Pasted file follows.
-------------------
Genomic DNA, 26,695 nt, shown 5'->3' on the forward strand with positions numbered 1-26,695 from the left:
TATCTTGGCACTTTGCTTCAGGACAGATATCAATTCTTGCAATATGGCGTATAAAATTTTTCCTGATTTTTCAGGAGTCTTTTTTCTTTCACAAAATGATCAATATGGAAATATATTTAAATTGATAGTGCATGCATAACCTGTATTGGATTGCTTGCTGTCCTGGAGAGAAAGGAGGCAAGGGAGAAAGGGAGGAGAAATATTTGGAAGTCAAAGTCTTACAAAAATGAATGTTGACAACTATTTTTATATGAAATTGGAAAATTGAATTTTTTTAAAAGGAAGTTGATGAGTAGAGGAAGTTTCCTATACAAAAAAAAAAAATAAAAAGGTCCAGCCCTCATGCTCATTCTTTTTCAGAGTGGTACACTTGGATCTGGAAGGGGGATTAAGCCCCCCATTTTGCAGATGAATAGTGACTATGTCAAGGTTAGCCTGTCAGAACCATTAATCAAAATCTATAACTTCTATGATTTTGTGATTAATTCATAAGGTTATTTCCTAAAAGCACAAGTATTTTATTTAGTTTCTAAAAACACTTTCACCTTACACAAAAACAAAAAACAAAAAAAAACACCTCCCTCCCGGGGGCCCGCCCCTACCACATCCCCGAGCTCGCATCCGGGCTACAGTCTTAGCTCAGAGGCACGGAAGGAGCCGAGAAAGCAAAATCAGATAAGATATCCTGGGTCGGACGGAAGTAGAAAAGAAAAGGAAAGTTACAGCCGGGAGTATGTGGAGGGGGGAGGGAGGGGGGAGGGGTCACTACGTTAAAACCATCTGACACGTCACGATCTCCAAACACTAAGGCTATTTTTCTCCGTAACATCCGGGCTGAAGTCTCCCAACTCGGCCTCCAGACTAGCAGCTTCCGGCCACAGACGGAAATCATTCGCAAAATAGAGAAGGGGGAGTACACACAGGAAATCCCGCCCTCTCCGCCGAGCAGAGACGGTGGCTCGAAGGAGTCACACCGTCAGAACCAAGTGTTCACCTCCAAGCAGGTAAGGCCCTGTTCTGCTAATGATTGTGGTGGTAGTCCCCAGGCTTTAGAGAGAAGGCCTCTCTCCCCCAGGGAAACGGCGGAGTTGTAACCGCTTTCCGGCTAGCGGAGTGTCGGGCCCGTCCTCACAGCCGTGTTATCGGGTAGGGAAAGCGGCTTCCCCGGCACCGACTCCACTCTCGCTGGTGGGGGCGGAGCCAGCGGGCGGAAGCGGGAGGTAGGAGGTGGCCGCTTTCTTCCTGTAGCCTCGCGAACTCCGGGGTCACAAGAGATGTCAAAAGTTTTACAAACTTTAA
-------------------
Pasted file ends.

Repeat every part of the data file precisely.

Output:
Genomic DNA, 26,695 nt, shown 5'->3' on the forward strand with positions numbered 1-26,695 from the left:
TATCTTGGCACTTTGCTTCAGGACAGATATCAATTCTTGCAATATGGCGTATAAAATTTTTCCTGATTTTTCAGGAGTCTTTTTTCTTTCACAAAATGATCAATATGGAAATATATTTAAATTGATAGTGCATGCATAACCTGTATTGGATTGCTTGCTGTCCTGGAGAGAAAGGAGGCAAGGGAGAAAGGGAGGAGAAATATTTGGAAGTCAAAGTCTTACAAAAATGAATGTTGACAACTATTTTTATATGAAATTGGAAAATTGAATTTTTTTAAAAGGAAGTTGATGAGTAGAGGAAGTTTCCTATACAAAAAAAAAAAATAAAAAGGTCCAGCCCTCATGCTCATTCTTTTTCAGAGTGGTACACTTGGATCTGGAAGGGGGATTAAGCCCCCCATTTTGCAGATGAATAGTGACTATGTCAAGGTTAGCCTGTCAGAACCATTAATCAAAATCTATAACTTCTATGATTTTGTGATTAATTCATAAGGTTATTTCCTAAAAGCACAAGTATTTTATTTAGTTTCTAAAAACACTTTCACCTTACACAAAAACAAAAAACAAAAAAAAACACCTCCCTCCCGGGGGCCCGCCCCTACCACATCCCCGAGCTCGCATCCGGGCTACAGTCTTAGCTCAGAGGCACGGAAGGAGCCGAGAAAGCAAAATCAGATAAGATATCCTGGGTCGGACGGAAGTAGAAAAGAAAAGGAAAGTTACAGCCGGGAGTATGTGGAGGGGGGAGGGAGGGGGGAGGGGTCACTACGTTAAAACCATCTGACACGTCACGATCTCCAAACACTAAGGCTATTTTTCTCCGTAACATCCGGGCTGAAGTCTCCCAACTCGGCCTCCAGACTAGCAGCTTCCGGCCACAGACGGAAATCATTCGCAAAATAGAGAAGGGGGAGTACACACAGGAAATCCCGCCCTCTCCGCCGAGCAGAGACGGTGGCTCGAAGGAGTCACACCGTCAGAACCAAGTGTTCACCTCCAAGCAGGTAAGGCCCTGTTCTGCTAATGATTGTGGTGGTAGTCCCCAGGCTTTAGAGAGAAGGCCTCTCTCCCCCAGGGAAACGGCGGAGTTGTAACCGCTTTCCGGCTAGCGGAGTGTCGGGCCCGTCCTCACAGCCGTGTTATCGGGTAGGGAAAGCGGCTTCCCCGGCACCGACTCCACTCTCGCTGGTGGGGGCGGAGCCAGCGGGCGGAAGCGGGAGGTAGGAGGTGGCCGCTTTCTTCCTGTAGCCTCGCGAACTCCGGGGTCACAAGAGATGTCAAAAGTTTTACAAACTTTAA